Skip to main content

Tour of Missouri: The Katy Trail State Park




Our third ride on The Katy Trail took us back to where we actually started: Sedalia, MO.  We have previously completed a 35.6 mile ride from Sedalia, MO to Clinton, MO and a 22.3  mile ride from Booneville, MO to McBaine, MO. Since we skipped the 37.2 mile stretch from Sedalia to Booneville. 

In planning for this ride, water and the temperature were two main concern. We would be visiting four total trail-head: Sedalia, Clifton City, Pilot Grove, and Booneville, MO. Each leg was approximately 12 miles apart and there would be no access to water at Clifton City and the temperature was projected to be 92 degrees. 

We got an early start; well as early as you can get when you have to drive an hour and half to get to the trail-head. We biked the city streets until we found the trail. The streets were marked with a bike path clearly marked for the Katy. 


The elevation was in our favor departing Sedalia and heading East. We dropped 180 feet in 13.6 miles. Unfortunately, before we could get 5 miles into the ride, we had our first ever flat tire.  Flat tires were one of the concerns The Husband had so we were plenty prepared for a flat. What we were not prepared for was the snapping in half of the tools needed to change a bike tire.


So, with a tire that leaked air and no tools, our friend Mike had no choice but to turn around and walk back to Sedalia to the nearest bike shop. Thankfully, Mike is from this area and he had a host of relatives to call and he was able to get a ride back.

Mike's tire was not the only thing that challenged us on our first leg. Just west of the Trail Head I noticed that my water bottle kept rubbing against my leg. My water bottle cage lost a screw. Thankfully the screw had not worked it's way to the ground and The Husband was able to quickly fix the water bottle cage.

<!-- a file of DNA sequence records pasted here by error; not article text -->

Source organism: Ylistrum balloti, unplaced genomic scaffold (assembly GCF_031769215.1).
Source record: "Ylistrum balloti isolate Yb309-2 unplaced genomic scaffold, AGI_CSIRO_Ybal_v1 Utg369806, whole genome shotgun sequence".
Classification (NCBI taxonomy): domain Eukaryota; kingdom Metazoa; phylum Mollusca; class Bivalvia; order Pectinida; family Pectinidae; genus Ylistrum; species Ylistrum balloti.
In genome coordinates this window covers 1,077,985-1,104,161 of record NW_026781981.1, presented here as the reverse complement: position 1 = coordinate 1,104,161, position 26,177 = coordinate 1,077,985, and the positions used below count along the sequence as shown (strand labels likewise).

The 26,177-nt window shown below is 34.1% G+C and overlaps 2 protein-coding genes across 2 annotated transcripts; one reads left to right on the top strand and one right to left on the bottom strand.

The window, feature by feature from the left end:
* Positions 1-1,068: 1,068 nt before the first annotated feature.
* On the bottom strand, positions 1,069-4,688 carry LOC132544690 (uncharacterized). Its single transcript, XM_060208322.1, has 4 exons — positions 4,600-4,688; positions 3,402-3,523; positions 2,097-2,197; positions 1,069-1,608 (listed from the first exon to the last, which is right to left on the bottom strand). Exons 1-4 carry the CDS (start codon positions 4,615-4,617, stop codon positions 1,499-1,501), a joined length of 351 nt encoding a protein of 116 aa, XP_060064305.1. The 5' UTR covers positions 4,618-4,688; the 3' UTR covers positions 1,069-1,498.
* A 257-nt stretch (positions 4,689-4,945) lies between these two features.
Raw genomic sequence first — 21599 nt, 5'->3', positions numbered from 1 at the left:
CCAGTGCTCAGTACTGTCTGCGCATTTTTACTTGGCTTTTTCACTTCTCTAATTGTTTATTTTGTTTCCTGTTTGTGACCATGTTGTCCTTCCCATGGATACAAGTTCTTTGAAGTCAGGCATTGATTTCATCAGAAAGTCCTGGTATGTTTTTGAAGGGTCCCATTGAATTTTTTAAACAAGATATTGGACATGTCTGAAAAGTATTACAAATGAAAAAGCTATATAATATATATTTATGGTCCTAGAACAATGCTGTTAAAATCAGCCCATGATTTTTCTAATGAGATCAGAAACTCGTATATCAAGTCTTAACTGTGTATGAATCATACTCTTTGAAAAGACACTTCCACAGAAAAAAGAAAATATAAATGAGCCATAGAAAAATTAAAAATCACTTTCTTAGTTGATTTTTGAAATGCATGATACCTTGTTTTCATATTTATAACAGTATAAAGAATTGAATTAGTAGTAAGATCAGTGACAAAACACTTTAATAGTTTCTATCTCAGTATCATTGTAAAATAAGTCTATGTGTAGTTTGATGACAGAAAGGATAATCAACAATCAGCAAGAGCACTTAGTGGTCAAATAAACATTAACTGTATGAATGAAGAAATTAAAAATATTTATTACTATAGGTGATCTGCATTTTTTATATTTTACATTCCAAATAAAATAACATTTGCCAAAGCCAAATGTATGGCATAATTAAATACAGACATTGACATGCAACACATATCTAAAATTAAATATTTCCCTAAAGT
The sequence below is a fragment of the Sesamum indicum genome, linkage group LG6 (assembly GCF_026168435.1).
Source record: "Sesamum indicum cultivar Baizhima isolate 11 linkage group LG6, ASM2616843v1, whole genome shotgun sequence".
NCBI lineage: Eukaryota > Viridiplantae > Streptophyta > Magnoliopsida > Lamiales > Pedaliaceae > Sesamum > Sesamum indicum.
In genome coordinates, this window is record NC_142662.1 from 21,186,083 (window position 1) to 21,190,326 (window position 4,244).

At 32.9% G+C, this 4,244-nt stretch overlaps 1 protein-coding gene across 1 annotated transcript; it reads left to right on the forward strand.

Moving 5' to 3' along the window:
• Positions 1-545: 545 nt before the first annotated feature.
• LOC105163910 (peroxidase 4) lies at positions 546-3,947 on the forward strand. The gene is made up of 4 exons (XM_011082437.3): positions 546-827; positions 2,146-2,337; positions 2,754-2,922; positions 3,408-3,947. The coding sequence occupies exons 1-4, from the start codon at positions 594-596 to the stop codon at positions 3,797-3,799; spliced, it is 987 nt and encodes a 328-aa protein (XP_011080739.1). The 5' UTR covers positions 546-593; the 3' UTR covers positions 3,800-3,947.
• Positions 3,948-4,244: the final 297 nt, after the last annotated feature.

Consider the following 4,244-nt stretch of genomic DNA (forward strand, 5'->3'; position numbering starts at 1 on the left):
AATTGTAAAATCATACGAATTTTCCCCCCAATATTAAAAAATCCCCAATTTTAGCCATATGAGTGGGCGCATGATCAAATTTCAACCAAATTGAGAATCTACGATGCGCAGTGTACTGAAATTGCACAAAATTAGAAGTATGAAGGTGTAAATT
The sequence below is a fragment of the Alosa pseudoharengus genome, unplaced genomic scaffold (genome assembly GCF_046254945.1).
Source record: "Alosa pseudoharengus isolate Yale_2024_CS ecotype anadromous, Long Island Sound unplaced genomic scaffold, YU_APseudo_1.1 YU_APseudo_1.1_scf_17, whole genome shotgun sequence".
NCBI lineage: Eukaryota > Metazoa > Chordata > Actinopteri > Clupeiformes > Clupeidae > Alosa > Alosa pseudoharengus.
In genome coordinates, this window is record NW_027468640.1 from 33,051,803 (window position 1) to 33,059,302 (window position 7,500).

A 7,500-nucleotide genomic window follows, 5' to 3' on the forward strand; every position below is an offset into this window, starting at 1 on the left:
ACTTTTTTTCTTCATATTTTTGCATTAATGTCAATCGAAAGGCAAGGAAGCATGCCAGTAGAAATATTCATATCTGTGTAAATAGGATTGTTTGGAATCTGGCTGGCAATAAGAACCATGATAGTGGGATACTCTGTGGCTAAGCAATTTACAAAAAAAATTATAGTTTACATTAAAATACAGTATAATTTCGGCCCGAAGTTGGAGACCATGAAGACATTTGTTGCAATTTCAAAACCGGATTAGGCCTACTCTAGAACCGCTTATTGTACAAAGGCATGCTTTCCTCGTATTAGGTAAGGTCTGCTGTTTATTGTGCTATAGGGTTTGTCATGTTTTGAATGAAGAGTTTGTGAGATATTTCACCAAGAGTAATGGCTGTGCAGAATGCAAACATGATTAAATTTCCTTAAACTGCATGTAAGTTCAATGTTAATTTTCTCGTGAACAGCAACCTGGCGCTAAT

Our car support, my Mother and Brother, drove Mike out to Clifton City as they drove our vehicle to Booneville. The Husband and I made it to Clifton City in great time and because we were waiting on Mike to hook back up with us we had an hour to rest before taking off again.  The bonus to the flat tire is that Mike was able to bring us extra water and I got to see The Short Chic again.


We passed over the Laramie River using a tressett bridge we have become familiar with on The Katy Trail.


If the elevation was in our favor from Sedalia, MO to Clifton City, the exact opposite is true of the leg from Clifton City to Pilot Grove were the elevation raises 90 feet in 12.1 miles.  It was a challenging ride as most of it was going up.


Passing this old signal provided us an opportunity to stop for a breath. It also brought me the first encounter, but not the only one with frogs.  There were lots of frogs in the cement square next to the signal. As the day continued I would encounter other frogs.  I also encountered squirrels and even a deer.  A deer jumped onto the trail right in front of me!


Besides a few bridges we also passed through a few tunnels.  The tunnels were a brief, welcome relief from the heat.


Two hours and one minute after we left Clifton City, we made it to Pilot Grove, MO. We were hot and hungry. Our original plan was to eat lunch at Becky's Burgers and Ice Cream but when we got into town we learned that Becky's closed at 1:30 (we were one minute past the close time). We sped up to Becky's to see if we could obtain sandwiches to eat on the porch but the owner was so nice and stayed open just for us.  We ate Chicken Salad Sandwiches with cold cucumber and onion salad and drank ice tea in an air conditioned restaurant.  Becky's even filled up our water bottles, which were all empty following our stretch without water.


We left the Pilot Grove Trail Head shortly before 2:30 p.m. We had 11.5 miles to go to our destination and the elevation chart showed we would be decreasing elevator 220 feet. The Husband noticed the sign posted at the trail head that said riders felt the track between Pilot Grove and Booneville is the most challenging of the entire trail.

Given the fact that we had just spent the past two hours biking up we wondered how in the world the next leg could be worse than the one we had just completed.



Leaving Pilot Grove we expected downward inclines but what we found were mostly flat trails. The rock was larger in parts. But for the most part, we were left wondering why this was considered the hardest section of the trail.